Tuesday, July 29, 2008

The Body's Grace (3)

Finally, a post that recognizes more than prejudged knowledge can. Here in interpreting a book I have not read - but hope to, I find resonance with the experience I have attempted to express in all my positive writings and in all my warnings, perhaps too subtle since phrased with conditionals, about morality as the top of the pile in human relations. The top of the pile is New Creature, New Creation through the death of Jesus. The imagery of the temple and its mercy seat is strong enough to overcome the tendency to insist on our own purity prior to approaching. We shall be pure as he is pure and holy as he is holy only to the extent that our conversation is with him and not with our prejudged ideas of what he is. Such conversation is begun, continued, and completed in his death, our entry through the veil, that is to say his flesh.

Read this and love.

I wrote this and spilled my wine all over in a beautiful arc. The best chaser for red wine is white - fortunately there was a bottle of old white in the fridge - opened I don't know how long ago. That + carpet spot remover seems to have done the trick. But the walls will need repainting - nice.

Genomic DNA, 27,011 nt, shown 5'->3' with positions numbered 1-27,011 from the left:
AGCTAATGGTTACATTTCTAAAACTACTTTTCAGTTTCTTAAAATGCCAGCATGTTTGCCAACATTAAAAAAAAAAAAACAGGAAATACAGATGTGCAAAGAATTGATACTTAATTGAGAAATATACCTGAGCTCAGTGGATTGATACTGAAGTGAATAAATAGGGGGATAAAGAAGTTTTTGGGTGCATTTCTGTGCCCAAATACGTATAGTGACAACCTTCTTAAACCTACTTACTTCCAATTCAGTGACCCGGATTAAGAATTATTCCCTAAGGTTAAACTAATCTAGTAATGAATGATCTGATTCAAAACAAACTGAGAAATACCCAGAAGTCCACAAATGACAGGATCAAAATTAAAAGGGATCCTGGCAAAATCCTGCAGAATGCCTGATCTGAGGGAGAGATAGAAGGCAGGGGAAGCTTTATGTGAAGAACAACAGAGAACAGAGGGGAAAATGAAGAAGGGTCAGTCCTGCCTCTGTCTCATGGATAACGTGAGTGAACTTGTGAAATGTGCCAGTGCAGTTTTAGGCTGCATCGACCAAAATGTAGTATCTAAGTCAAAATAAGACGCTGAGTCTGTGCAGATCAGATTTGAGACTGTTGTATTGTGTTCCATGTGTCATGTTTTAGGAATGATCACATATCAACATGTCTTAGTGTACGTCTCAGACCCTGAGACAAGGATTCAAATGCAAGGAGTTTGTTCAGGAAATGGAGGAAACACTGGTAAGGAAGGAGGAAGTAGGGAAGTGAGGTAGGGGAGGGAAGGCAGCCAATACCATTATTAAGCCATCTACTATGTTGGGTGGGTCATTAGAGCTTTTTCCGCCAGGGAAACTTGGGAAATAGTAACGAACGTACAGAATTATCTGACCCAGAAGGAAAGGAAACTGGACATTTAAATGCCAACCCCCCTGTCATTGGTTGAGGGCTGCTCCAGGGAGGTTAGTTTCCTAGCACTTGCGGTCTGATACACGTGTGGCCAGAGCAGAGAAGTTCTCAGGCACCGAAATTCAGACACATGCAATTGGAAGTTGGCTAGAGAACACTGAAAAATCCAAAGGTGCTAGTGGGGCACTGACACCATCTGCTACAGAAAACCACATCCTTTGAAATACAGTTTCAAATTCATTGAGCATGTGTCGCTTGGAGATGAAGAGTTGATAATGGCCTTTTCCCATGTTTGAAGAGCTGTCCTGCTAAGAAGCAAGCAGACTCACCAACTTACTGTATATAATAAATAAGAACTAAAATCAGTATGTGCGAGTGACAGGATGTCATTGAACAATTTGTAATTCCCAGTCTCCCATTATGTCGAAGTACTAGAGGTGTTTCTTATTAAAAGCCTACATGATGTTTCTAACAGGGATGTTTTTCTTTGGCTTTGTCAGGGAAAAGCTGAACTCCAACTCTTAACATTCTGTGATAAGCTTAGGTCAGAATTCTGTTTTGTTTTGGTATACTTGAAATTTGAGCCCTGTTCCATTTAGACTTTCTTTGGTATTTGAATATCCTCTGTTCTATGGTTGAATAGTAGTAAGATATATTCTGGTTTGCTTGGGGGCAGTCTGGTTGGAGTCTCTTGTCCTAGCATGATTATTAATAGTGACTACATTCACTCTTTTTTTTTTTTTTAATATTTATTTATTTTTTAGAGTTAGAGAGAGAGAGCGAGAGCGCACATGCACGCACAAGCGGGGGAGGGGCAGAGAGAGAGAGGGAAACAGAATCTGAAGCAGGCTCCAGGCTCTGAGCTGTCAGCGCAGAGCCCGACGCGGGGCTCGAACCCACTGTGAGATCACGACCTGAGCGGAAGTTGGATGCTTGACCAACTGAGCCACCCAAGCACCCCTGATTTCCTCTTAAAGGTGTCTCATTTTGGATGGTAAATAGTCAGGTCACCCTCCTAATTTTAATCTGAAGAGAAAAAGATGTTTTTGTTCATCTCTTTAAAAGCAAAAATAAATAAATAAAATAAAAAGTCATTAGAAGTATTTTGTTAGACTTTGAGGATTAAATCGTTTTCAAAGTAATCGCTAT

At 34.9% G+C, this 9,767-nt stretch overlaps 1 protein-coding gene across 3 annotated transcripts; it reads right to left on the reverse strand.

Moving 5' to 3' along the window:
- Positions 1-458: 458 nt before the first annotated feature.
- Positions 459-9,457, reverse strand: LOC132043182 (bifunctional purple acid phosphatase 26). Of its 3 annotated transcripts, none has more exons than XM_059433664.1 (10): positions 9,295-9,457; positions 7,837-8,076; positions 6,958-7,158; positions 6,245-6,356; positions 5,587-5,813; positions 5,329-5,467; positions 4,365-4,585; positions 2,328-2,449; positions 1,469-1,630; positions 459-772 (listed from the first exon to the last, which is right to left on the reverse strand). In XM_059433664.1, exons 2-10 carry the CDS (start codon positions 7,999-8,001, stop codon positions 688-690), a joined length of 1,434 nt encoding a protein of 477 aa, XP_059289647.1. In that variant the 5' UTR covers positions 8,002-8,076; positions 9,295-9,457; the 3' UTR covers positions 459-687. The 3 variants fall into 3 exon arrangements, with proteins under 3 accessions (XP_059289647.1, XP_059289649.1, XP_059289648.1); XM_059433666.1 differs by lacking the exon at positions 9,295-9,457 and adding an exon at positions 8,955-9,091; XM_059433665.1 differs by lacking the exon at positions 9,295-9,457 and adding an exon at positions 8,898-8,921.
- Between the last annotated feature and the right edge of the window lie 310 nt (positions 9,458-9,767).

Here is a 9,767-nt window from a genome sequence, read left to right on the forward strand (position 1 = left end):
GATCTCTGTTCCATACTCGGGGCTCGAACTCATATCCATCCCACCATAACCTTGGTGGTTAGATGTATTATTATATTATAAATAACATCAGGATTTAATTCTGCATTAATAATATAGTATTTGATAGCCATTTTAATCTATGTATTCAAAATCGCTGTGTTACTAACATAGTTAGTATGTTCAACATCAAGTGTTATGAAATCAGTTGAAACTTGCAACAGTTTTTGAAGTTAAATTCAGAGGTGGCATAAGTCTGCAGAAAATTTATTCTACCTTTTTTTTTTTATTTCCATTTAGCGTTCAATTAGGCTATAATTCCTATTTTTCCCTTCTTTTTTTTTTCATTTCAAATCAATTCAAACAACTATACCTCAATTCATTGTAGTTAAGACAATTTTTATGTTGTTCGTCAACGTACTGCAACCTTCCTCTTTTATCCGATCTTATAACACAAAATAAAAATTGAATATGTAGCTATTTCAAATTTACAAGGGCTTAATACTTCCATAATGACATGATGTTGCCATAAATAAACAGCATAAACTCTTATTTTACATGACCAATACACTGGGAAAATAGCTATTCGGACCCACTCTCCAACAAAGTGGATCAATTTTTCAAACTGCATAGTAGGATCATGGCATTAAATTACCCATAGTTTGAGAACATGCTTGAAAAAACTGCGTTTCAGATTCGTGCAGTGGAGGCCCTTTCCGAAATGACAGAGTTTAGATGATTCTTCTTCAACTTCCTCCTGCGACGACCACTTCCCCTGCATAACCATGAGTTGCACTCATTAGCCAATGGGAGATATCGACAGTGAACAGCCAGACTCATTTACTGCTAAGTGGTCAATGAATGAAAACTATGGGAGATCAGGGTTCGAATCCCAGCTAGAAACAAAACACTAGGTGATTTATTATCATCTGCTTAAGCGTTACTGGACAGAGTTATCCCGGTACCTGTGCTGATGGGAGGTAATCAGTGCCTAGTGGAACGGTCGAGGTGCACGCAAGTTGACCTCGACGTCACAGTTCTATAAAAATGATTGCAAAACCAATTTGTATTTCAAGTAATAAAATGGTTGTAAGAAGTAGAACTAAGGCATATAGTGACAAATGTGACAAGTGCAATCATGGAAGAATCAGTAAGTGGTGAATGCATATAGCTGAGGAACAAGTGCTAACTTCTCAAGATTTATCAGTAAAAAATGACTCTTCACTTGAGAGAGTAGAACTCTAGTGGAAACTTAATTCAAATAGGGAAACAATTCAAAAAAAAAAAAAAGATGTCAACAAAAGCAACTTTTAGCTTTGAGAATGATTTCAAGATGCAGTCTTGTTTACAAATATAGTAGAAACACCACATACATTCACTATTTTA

Bless the Lord O my soul - is this punishment for thought or a humorous reminder of who's in charge?

It is the most serious game in town - because without such sanctification, all our desires are incurvatus in se.

Sunday, July 27, 2008


Again, Beloved, I have jumped ahead to the middle of the story - the direct center for Uncle Mark. Jesus took with him Peter and James and John, and led them up a high mountain apart by themselves; and he was transfigured before them, and his garments became glistening, intensely white, as no fuller on earth could bleach them. My work is taking longer than I thought. It may be several years before you get a complete translation into your Latin tongue. So I hope my letters anticipating the glory to come will still prove welcome.

Mark writes only a few words summarizing the message of Jesus. Can we hear it? It would seem that Jesus cannot even be sure that his direct disciples - being taught in the flesh - will hear him. (When we read ahead we shall see how slow of learning they were - but he does call the one who hears Rocky - for solid and reliable.) I should withdraw this comment and parenthesis - for surely they are learning in the days of his flesh, but we are learning in the days of our own flesh, and I can assure you, we who learn, are flesh and learn in our flesh, touched by his Spirit.